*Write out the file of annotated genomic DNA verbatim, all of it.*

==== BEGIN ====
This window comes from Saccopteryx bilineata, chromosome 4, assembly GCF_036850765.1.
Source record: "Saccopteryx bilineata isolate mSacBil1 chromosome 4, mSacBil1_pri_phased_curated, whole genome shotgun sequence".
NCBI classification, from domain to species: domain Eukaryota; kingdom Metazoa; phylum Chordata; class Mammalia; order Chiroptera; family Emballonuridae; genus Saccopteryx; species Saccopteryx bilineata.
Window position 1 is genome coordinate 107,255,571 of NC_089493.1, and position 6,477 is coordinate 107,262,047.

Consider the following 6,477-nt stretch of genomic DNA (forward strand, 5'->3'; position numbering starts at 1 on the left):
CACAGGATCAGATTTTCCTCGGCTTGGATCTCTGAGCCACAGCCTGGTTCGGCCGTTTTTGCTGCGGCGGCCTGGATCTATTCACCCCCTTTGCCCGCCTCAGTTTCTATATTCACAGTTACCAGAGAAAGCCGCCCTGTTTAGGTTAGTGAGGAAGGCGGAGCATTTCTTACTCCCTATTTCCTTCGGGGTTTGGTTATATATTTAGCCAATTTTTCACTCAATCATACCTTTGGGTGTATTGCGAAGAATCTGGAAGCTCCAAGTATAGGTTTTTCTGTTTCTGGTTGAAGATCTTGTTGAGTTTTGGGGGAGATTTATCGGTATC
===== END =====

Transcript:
This window comes from Saccopteryx bilineata, chromosome 4, assembly GCF_036850765.1.
Source record: "Saccopteryx bilineata isolate mSacBil1 chromosome 4, mSacBil1_pri_phased_curated, whole genome shotgun sequence".
NCBI classification, from domain to species: domain Eukaryota; kingdom Metazoa; phylum Chordata; class Mammalia; order Chiroptera; family Emballonuridae; genus Saccopteryx; species Saccopteryx bilineata.
Window position 1 is genome coordinate 107,255,571 of NC_089493.1, and position 6,477 is coordinate 107,262,047.

Consider the following 6,477-nt stretch of genomic DNA (forward strand, 5'->3'; position numbering starts at 1 on the left):
CACAGGATCAGATTTTCCTCGGCTTGGATCTCTGAGCCACAGCCTGGTTCGGCCGTTTTTGCTGCGGCGGCCTGGATCTATTCACCCCCTTTGCCCGCCTCAGTTTCTATATTCACAGTTACCAGAGAAAGCCGCCCTGTTTAGGTTAGTGAGGAAGGCGGAGCATTTCTTACTCCCTATTTCCTTCGGGGTTTGGTTATATATTTAGCCAATTTTTCACTCAATCATACCTTTGGGTGTATTGCGAAGAATCTGGAAGCTCCAAGTATAGGTTTTTCTGTTTCTGGTTGAAGATCTTGTTGAGTTTTGGGGGAGATTTATCGGTATC